President Donald Trump has invited Russian leader Vladimir Putin to the US this autumn.
Moscow has said they are "open" to discussing a possible visit by Mr Putin to Washington after the surprise offer, Russia's ambassador to the U.S. said on Friday.
With confusion still swirling around what the two men discussed behind closed doors in Helsinki earlier this week, Ambassador Anatoly Antonov said it's important to "deal with the results" of their first summit before jumping too fast into a new one.
He said he hadn't seen Mr Trump's invitation himself, but that "Russia was always open to such proposals" and Moscow are "ready for discussions on this subject."
The Kremlin has the final say, but hasn't responded yet to the proposal made on Thursday.
White House press secretary Sarah Huckabee Sanders said National Security Advisor John Bolton would be making the formal invitation following Mr Trump’s meeting with the Russian president earlier this week in Finland.
Ms Sanders said “those discussions are already underway” for an autumn meeting between the two presidents.
It is likely the meeting would take place at the White House, but Ms Sanders did not specify where the pair would meet.
News of the invite caught many in Washington off-guard.
“Say that again,” US Director of National Intelligence Dan Coats responded, when informed of the invitation during an appearance at a security conference.
“OK,” he continued, pausing for a deep breath. “That’s going to be special.”
A White House meeting would be a dramatic extension of legitimacy to the Russian leader, who has long been isolated by the West for activities in Ukraine, Syria and beyond.
No Russian leader has visited the White House in nearly a decade.
In a tweet about Mr Putin earlier on Thursday, Mr Trump said, “I look forward to our second meeting.”
Following fierce criticism from Republicans and Democrats, President Trump rejected Mr Putin’s offer to allow the US to question 12 Russians accused of interfering in the 2016 election.
In return, Mr Putin wanted permission for Russia to interview Americans the Kremlin accuses of unspecified crimes.
The Republican-controlled Senate issued a rebuke to Mr Trump by going on record against the offer.
Ms Sanders said the proposal was “made in sincerity” by the Russian president but Mr Trump “disagrees with it”.
She said the US hopes Mr Putin will have the Russians indicted on charges brought by the US Department of Justice “come to the United States to prove their innocence or guilt”.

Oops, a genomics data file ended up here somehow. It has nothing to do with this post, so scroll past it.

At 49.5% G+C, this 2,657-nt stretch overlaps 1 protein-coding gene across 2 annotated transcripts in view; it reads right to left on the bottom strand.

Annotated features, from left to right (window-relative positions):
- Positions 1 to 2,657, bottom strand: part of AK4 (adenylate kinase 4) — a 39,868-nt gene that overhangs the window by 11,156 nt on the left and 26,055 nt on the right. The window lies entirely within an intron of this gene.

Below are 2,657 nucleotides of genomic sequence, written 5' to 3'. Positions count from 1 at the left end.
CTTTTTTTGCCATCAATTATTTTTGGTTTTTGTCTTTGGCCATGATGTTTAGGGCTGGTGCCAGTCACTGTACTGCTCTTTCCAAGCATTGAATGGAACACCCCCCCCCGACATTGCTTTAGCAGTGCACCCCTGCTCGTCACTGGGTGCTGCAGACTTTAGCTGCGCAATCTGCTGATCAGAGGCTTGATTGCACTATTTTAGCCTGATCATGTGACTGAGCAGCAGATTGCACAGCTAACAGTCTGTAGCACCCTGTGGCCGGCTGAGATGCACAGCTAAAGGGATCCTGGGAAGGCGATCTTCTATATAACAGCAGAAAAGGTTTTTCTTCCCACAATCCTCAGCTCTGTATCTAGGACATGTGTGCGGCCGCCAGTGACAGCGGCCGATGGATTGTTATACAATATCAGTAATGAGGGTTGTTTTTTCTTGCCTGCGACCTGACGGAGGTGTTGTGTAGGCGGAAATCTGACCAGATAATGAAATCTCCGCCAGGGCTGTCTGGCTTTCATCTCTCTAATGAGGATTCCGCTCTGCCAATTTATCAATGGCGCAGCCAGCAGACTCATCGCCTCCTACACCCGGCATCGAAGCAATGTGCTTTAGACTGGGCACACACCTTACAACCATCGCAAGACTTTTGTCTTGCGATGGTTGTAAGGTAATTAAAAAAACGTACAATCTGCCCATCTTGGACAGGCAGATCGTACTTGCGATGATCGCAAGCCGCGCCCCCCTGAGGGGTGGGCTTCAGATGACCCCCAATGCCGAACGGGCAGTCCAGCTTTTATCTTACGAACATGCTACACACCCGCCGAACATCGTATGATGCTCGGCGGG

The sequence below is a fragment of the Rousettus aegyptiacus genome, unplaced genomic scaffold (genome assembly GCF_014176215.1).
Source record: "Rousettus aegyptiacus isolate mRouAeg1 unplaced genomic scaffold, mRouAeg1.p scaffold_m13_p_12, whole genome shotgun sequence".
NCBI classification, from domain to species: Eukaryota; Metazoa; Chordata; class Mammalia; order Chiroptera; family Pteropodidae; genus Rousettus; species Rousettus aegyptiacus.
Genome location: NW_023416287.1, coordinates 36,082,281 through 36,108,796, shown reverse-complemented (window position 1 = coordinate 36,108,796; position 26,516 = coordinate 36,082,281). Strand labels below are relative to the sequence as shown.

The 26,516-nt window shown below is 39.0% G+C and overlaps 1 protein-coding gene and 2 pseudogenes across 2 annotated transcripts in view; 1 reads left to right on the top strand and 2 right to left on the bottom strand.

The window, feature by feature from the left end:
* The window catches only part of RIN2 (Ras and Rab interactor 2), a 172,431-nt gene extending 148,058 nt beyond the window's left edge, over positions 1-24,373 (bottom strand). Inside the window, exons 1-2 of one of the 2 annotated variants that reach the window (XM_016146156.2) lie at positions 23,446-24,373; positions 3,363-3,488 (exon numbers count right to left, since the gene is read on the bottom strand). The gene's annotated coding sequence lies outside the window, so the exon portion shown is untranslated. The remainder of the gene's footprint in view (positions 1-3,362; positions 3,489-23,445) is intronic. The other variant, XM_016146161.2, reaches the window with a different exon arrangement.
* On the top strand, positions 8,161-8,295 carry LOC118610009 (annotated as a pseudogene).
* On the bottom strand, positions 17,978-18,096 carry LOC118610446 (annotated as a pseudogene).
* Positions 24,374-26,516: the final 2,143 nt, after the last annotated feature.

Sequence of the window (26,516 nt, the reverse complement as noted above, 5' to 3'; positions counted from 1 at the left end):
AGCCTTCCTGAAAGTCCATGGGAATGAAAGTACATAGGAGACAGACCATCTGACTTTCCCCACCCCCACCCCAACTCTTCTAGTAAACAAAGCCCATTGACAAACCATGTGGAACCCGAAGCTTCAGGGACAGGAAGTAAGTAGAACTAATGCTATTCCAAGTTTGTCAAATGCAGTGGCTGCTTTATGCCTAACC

Mr Putin made what Mr Trump called an “incredible offer” as their Helsinki summit concluded, for which Mr Trump received bipartisan condemnation at home.
The White House had said on Wednesday it was under consideration, even though the State Department called Russia’s allegations against the Americans “absurd”.
In an interview with The Christian Broadcasting Network on Thursday, Secretary of State Mike Pompeo said “that’s not going to happen”.
“The administration is not going to send, force Americans to travel to Russia to be interrogated by Vladimir Putin and his team,” Mr Pompeo said.
The Russian claims against the Americans, including former US ambassador to Russia Michael McFaul, involve allegations of fraud and corruption.
Congressional Republicans have criticised the White House for even considering the offer, with Mr McFaul calling it a “ridiculous request from Putin”.
Ignoring his critics, Mr Trump said on Thursday that he wants another meeting with Mr Putin to start implementing ideas they shared in Helsinki, casting the summit as a starting point for a number of shared concerns.
Mr Trump tweeted a list of topics discussed at the summit, including terrorism, security for Israel, Middle East peace, Ukraine, North Korea and more.
The president has also been accused of backtracking on his comments in Helsinki, claiming he meant the opposite when he said that he does not see why Russia would have interfered in the 2016 US election.
On Tuesday, the president told reporters that he said he meant he does not see why Russia “wouldn’t” be responsible.
He also said he accepted the American intelligence community’s conclusion that Russia interfered in the election, but he denied that his campaign had colluded in the effort.
Numerous lawmakers have criticised Trump for his post-summit statements raising doubts about Russia’s interference in the 2016 US elections.
Past and current intelligence community officials have also disagreed with many of his comments.
Mr Putin, in his first public remarks about the summit, told Russian diplomats on Thursday that US-Russian relations are “in some ways worse than during the Cold War,” but that the meeting with Mr Trump allowed them to start on “the path to positive change”.
“We will see how things develop further,” Mr Putin said, evoking unnamed “forces” in the US trying to prevent any improvement in relations and “putting narrow party interests above the national interest”.